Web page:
Let's map these apps into ubic service tree:

# content of /etc/ubic/service/psgi-apps file

use parent qw(Ubic::Multiservice);
use Ubic::Service::Plack;

sub new {
return bless {} => shift;

sub service_names {
my @files = glob "/usr/share/psgi-apps/*.psgi";
s{^/usr/share/psgi-apps/(.*)-\d+.psgi$}{$1} for @files;
return @files;

sub simple_service {
my $name = $_[1];
my ($file) = glob "/usr/share/psgi-apps/$name-*.psgi";
my ($port) = $file =~ /(\d+)\.psgi$/;
return Ubic::Service::Plack->new({
server => 'Standalone',
app => $file,
app_name => $name,
port => $port,
stdout => "/var/log/psgi-apps/$name.log",
stderr => "/var/log/psgi-apps/$name.err.log",

return __PACKAGE__->new;

Assuming that /var/log/psgi-apps/ dir exists, this code is enough to run existing *and* all future psgi apps in /usr/share/psgi-apps/ dir.
"service_names" method returns plain list of service names, and "simple_service" builds service by name. It's really simple :)

Now, all psgi apps can be started simultaneously with one command:

$ sudo ubic start -f psgi-apps
Starting psgi-apps.hello... started
Starting started

... or one by one:

$ sudo ubic stop
Stopping stopped

When someone is performing some global action, multiservices are grouped in indented trees:

$ sudo ubic status
ubic-ping running (pid 18641)
sleeping-daemon running (pid 8056)
psgi-apps.hello running off

And of course you can create several levels of nesting too if you need them.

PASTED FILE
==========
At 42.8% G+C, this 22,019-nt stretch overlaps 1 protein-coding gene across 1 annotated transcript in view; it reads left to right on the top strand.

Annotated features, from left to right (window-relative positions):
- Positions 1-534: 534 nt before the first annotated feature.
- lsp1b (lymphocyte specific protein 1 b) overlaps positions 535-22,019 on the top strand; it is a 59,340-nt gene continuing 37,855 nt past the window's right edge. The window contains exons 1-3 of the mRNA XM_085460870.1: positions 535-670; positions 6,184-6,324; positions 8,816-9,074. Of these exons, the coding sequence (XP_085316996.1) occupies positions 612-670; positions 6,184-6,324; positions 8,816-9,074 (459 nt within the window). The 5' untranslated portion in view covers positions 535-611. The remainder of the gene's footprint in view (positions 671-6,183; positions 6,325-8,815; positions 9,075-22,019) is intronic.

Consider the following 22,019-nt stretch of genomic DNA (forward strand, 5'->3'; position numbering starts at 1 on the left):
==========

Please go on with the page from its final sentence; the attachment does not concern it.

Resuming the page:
There are two multiservice classes in core Ubic distribution.

First, there is a Ubic::Multiservice::Simple class, which can be used for cases when you just want to group several services together:

# content of /etc/ubic/service/my
use Ubic::Multiservice::Simple;
return Ubic::Multiservice::Simple->new({
fcgi_app => $fcgi_app_service,
memcached => $memcached_service,

It's also handy for generating several identical workers:

# content of /etc/ubic/service/ten-workers
use Ubic::Multiservice::Simple;
use Ubic::Service::SimpleDaemon;
return Ubic::Multiservice::Simple->new({
map {(
"worker$_" => Ubic::Service::SimpleDaemon->new({
bin => "",
)} (1..10)

Second, there is a Ubic::Multiservice::Dir. Nobody usually uses it directly, but it is constructed for every subdir in /etc/ubic/service/, so that /etc/ubic/service/a/b file is mapped to "a.b" service.

So, summing it up, multiservices are useful for:
- grouping services together for easier management;
- dynamically generating services from external sources;
- running a large number of identical worker processes.
They really simplify some complex tasks and make ubic as unobtrusive and extensible as it is possible.